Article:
Get started with Gauss

What is Gauss?

GAUSS™ is a complete analysis environment suitable for performing quick calculations, complex analysis of millions of data points, or anything in between. Whether you are new to computerized analysis or a seasoned programmer, the GAUSS family of products combine to offer you an easy to learn environment that is powerful and versatile enough for virtually any numerical task.

Since its introduction in 1984, GAUSS has been the standard for serious number crunching and complex modelling of large-scale data. Worldwide acceptance and use in government, industry, and the academic community is a firm testament to its power and versatility.

The GAUSS System can be described several ways: It is an exceptionally efficient number cruncher, a comprehensive programming language, and an interactive analysis environment. GAUSS may be the only numerical tool you will ever need.


Gauss version 9.0 is provided on all public room computers at LSE and can be run on any machine at LSE that is connected to the network.

Starting Gauss

On a public area computer:
1. Click on Start | Programs | Econometrics | GAUSS 9.0 and click on GAUSS 9.0

On other computers:
1. Double-click on My Computer to display a list of your folders and servers.
2. Double-click on Public on '\Software\Applications (W:)
3. Scroll down and double-click on gauss90.
4. Right-click gauss.exe, choose Send to and then Desktop (create shortcut).
5. Once the gauss icon is on your desktop, double-click it to start the application.

Note: When Gauss is running and before you start any analysis you should change the working directory as follows:
1. Click on File | Change Working Directory.
2. Browse for an appropriate folder to use and click OK.
This must be a folder on which you have full permissions. Sometimes Gauss will produce an error related to the working directory. If this happens, follow this procedure to change it.

Using Gauss

Comprehensive help on using Gauss is available on-line via the Help menu.

GAUSS™ 9.0 features new threading functions that will allow you to take advantage of the power of multi-core, multi-processor, and hyper-threaded systems. By dividing your code into separate threads that run simultaneously to make use of multiple processors, you can dramatically reduce the time needed to run your code. A threading tutorial is available on the GAUSS site.|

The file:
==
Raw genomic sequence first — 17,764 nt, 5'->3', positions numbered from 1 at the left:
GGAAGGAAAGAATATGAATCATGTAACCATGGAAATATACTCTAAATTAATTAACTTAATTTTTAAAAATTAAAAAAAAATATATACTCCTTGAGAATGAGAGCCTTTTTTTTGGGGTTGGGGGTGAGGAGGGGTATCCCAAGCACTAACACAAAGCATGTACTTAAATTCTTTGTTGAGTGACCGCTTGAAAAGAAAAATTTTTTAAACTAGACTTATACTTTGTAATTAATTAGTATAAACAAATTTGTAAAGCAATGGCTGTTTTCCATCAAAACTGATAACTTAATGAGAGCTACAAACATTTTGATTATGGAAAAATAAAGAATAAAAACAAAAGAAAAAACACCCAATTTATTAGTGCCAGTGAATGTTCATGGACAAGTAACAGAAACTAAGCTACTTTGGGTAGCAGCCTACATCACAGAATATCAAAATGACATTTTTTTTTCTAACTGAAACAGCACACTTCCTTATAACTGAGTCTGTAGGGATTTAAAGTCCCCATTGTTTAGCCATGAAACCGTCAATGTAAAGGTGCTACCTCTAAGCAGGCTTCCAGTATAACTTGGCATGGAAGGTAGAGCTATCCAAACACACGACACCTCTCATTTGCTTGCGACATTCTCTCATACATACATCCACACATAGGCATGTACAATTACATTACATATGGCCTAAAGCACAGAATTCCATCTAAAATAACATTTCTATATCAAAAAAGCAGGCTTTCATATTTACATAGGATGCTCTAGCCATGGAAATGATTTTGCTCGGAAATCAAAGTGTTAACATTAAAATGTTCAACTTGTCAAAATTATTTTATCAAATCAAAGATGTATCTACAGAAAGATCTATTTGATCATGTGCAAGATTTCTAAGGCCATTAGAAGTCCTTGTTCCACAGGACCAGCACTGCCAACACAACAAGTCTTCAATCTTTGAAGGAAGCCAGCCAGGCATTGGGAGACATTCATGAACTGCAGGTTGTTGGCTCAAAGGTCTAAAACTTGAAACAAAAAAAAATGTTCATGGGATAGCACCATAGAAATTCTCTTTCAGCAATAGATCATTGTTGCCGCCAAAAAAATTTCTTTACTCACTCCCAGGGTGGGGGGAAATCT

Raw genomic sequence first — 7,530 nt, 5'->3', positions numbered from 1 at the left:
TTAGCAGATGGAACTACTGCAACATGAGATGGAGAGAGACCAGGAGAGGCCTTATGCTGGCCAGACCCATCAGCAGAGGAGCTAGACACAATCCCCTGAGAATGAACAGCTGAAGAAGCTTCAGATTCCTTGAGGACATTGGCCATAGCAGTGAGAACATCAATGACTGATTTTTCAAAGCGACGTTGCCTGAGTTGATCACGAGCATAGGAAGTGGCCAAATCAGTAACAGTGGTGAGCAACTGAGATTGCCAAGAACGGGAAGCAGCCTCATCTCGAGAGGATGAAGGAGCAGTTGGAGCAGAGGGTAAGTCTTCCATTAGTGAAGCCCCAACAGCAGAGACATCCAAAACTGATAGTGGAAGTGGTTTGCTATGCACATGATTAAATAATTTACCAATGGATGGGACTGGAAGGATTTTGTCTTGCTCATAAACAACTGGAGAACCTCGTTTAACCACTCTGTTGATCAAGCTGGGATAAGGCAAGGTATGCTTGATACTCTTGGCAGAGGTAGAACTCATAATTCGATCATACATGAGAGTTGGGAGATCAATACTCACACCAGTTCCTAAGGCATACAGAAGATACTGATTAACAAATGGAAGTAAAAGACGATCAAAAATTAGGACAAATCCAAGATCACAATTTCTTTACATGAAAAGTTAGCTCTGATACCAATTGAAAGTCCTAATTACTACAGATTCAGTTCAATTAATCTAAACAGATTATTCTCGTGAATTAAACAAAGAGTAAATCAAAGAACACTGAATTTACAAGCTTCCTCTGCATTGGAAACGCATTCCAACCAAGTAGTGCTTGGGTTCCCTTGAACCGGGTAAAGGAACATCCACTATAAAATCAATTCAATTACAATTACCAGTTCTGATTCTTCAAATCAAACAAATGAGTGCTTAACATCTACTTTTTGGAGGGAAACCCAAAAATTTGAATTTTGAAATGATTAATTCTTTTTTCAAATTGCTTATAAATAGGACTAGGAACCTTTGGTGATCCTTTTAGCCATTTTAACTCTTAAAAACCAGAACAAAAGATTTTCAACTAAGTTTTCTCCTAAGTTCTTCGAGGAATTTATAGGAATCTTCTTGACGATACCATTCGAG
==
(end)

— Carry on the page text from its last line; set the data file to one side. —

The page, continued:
Example files

Demonstration programs and datasets are held in the subfolder Examples of gauss90.


If you need to make certain changes to the way Gauss runs, copy the configuration file gauss.cfg from the gauss90 folder to your local drive or H space. You can edit the file with Notepad. See gauss.cfg itself for notes on how to use it.

Additional Applications

The following Gauss applications are available: Constrained Maximum Likelihood (cmlmt), Discrete Choice (dc), Loglinear Analysis (llmt), Linear Regression (lrmt), Maximum Likelihood Estimation (ml or maxlik), Nonlinear Equations (nlemt), Optimization (op or optimum) and Time Series (tsmt). Documentation in pdf format for these is available in the doc folder of gauss90.

Symbolic Tools for Gauss

The documentation for the Symbolic Tools is in the Symbolic/doc subfolder of gauss90.

Maple must be installed on your computer for the Symbolic Tools to work.

Note that when you run an application using symbolic tools there will be a pop-up box with the message Loading Maple Kernel on which you must click OK.

When you exit from Gauss after using symbolic tools there will again be a pop-up box this time saying Releasing Maple kernel and again you must click OK.


Those using Gauss on a taught course should seek help from the class teacher. Other students should go to the IT Help Desk; staff and research students should consult their IT Support team in the first instance.


LSE has a small number of floating network licences for Gauss.

Stand alone Gauss licences can be bought from Timberlake Consultants Limited. Timberlake's website is|